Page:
The spread of methamphetamine in Kentucky is a crucible that continues to challenge law enforcement and legislators alike. This issue demands a pro-active, commonsense solution that punishes criminals while protecting the legitimate consumers of these products.
During my 38 years in law enforcement, I've witnessed the devastating effects of methamphetamine in Kentucky. I understand and share lawmakers' frustration and concern over this issue. That is why I have long been an advocate for new tools that assist law enforcement in tracking down and arresting these criminals.
Kentucky has been a pioneer in developing effective technology to deal with criminals who abuse pseudophedrine. In 2008, we became one of the first states to implement the real-time, stop-sale system that has since become a model for 18 other states. This Web-based system is easy to use, free to pharmacies (and the taxpayers) and convenient for customers. Most important, though, it assists law enforcement in identifying and prosecuting smurfers — those who purchase pseudophedrine for meth cooks — and meth labs that otherwise would go undetected.
This tracking system is used by law enforcement across the country every day. In fact, it was recently used in southeastern Kentucky to track and arrest more than 200 suspected smurfers.
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Earlier this year, Indiana and Tennessee adopted the system, meaning that four of Kentucky's seven border states will soon have the ability to instantly track and block illegal pseudophedrine sales. It is working and, as more states implement the system, we tighten the net on meth offenders. This ability to communicate across state lines is critical to our success in curtailing meth production. No community's meth problem begins or ends at jurisdictional boundaries.
Many well-intentioned legislators would deputize our physicians and make them the first line of defense in the meth fight by regulating pseudophedrine to prescription status. If this were a recipe for success, we would not be experiencing the escalating problem of prescription drug abuse that so plagues our nation and our state.
Therefore, I must disagree with recent calls for a prescription requirement for products containing pseudophedrine. This approach will cause a number of unintended consequences, including the removal of an important law-enforcement tool, overtaxing our already-stressed health care system and driving up health care costs for all Kentuckians. Mostly though, I am concerned that the move will be ineffective against a criminal activity that continues to evolve.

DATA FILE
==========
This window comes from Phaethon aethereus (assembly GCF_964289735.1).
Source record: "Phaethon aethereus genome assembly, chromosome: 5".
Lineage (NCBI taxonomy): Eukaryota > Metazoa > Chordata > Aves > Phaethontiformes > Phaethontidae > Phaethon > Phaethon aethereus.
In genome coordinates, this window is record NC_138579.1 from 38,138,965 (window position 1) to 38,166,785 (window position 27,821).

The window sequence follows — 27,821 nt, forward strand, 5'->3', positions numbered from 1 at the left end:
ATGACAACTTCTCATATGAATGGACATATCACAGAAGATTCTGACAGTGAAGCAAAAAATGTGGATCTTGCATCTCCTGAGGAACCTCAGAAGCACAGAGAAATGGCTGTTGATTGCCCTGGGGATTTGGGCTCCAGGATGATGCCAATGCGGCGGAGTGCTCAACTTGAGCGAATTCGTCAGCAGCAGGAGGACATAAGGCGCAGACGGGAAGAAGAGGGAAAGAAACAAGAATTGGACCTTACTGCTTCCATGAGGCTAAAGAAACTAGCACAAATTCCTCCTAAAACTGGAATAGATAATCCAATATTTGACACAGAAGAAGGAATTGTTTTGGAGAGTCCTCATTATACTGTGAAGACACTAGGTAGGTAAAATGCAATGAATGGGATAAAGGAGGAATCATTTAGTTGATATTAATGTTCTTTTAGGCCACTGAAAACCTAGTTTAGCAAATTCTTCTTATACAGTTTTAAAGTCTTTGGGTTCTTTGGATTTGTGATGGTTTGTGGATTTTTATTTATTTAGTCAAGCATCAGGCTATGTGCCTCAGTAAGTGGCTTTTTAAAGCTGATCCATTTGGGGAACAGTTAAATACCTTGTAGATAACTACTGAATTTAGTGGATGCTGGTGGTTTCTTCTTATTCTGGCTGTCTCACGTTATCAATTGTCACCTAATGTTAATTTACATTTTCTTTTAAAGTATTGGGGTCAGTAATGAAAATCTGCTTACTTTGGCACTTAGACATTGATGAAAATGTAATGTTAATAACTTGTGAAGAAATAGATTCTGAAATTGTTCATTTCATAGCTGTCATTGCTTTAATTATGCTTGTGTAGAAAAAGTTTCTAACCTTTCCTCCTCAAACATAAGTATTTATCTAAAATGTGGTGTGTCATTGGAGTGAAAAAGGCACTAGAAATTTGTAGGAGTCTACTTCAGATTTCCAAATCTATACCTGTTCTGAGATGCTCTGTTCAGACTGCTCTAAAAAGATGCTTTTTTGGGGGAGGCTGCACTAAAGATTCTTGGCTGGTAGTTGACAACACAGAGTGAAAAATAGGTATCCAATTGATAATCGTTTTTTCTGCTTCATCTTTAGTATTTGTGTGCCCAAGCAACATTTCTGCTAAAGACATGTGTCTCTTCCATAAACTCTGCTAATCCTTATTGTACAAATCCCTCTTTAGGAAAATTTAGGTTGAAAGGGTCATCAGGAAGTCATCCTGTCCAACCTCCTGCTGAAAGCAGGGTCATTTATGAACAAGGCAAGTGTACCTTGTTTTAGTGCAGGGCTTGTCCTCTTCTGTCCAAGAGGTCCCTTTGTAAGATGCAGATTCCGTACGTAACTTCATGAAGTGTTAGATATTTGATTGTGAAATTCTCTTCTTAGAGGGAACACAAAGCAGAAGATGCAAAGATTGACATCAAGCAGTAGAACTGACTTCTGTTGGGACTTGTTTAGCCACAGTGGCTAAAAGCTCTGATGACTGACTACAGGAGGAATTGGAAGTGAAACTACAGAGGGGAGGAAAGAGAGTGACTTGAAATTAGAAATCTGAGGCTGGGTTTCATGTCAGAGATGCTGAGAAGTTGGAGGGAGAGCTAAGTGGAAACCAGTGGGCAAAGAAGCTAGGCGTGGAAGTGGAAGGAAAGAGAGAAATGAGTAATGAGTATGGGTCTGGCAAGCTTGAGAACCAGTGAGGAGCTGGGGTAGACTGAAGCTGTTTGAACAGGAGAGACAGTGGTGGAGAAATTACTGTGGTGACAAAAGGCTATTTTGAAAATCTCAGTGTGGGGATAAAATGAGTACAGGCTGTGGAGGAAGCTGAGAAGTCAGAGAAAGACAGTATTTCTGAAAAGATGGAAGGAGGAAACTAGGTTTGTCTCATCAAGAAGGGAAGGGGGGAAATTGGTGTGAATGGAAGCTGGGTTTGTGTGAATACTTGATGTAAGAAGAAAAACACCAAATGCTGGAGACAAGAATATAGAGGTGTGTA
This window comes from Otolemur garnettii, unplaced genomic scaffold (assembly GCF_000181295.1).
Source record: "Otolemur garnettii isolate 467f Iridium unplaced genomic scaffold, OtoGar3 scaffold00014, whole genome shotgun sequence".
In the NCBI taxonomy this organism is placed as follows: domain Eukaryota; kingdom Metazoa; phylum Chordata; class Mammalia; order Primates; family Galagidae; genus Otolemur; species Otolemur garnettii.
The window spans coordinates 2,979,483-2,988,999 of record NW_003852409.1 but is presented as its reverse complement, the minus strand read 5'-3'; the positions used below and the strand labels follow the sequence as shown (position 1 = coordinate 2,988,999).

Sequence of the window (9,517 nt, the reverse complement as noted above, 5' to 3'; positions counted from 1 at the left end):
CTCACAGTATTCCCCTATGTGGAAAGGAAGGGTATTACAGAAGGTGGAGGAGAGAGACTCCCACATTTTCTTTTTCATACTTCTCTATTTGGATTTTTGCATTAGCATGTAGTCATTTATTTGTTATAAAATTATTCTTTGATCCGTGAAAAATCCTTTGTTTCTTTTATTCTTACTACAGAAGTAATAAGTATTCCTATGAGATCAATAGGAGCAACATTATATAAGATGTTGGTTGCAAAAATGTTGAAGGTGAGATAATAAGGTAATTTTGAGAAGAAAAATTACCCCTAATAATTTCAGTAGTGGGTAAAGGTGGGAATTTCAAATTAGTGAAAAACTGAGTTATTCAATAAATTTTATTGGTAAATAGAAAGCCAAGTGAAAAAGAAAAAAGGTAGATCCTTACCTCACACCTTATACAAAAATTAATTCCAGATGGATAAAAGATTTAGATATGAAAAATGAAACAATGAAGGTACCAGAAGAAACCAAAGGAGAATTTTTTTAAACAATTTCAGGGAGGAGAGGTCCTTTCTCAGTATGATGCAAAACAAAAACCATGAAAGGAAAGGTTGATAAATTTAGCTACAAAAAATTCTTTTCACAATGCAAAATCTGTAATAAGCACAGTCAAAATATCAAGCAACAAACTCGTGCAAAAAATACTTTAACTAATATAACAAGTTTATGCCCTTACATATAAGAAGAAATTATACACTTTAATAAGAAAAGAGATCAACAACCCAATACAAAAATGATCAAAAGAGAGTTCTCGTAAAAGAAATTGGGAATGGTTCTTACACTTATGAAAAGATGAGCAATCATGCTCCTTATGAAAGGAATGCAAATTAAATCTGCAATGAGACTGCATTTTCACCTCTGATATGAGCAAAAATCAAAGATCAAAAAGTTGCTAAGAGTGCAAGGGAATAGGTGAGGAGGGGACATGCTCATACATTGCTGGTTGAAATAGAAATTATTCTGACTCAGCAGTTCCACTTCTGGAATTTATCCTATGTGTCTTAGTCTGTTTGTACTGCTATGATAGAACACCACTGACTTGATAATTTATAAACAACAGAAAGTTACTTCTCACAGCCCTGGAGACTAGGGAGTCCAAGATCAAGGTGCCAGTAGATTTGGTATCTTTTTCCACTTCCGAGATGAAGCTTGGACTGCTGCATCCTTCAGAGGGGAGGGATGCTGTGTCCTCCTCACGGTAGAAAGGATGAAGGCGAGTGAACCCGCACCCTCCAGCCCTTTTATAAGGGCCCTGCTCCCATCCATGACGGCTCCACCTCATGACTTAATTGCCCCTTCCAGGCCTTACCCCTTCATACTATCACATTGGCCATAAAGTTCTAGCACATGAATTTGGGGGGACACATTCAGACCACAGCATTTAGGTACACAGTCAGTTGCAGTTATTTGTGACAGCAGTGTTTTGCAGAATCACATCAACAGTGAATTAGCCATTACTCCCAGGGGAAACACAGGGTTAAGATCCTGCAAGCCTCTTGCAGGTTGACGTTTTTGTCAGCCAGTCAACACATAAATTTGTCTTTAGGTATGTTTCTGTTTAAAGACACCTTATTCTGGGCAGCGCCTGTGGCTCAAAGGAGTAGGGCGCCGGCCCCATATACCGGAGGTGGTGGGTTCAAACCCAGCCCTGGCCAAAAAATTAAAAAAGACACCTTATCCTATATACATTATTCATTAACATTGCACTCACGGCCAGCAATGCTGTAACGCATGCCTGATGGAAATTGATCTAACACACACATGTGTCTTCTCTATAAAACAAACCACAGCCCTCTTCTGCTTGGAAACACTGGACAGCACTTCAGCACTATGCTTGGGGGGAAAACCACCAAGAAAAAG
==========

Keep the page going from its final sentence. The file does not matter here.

The truth is, the illegal purchases pseudophedrine and the subsequent manufacture of meth are serious crimes being planned and executed by people whose lives revolve around methamphetamine abuse. Requiring a prescription for pseudophedrine might deter them for a short period of time, but be assured they'll find a way to circumvent the prescription requirement as they already do with countless prescription drugs.
We, too, are now seeing significant amounts of meth coming over the border from Mexico. The prescription requirement would have no bearing on these activities except to give policy makers a false hope that we've solved the problem. Last year, Oregon (which is often held up as the model for prescription pseudophedrine) experienced a 22 percent increase in meth-related deaths, the highest in a decade.
I respect those who advocate for a prescription mandate to fight meth. Their intentions are good, but misdirected. My experience shows that electronic technology is a superior method to combat this menace. If Kentucky requires prescriptions for pseudophedrine, I fear law enforcement will lose control of its distribution. And it would take away the evidence law enforcement needs to prosecute — and ultimately stop — the dangerous criminals who produce meth.
I advocate a better approach, one already in effect in Oklahoma and recently adopted by Tennessee. The Meth Offender Registry prevents convicted offenders from purchasing pseudophedrine, thereby preventing them from engaging in the even much smaller "one-pot" meth-cooking process (which is fueling the rise in meth-lab incidents).
Rather than pushing legitimate consumers into higher costs for the medicine they need, this registry will laser-focus on the convicted criminal, not as punishment, but as crime prevention and accountability in the face of high recidivism.
As one on the front lines of the meth war, I think it is particularly important that we use our best resources to find the criminals. Creating an unnecessary burden on doctors and punishing law-abiding citizens is the wrong approach and a path that I encourage our state not to pursue.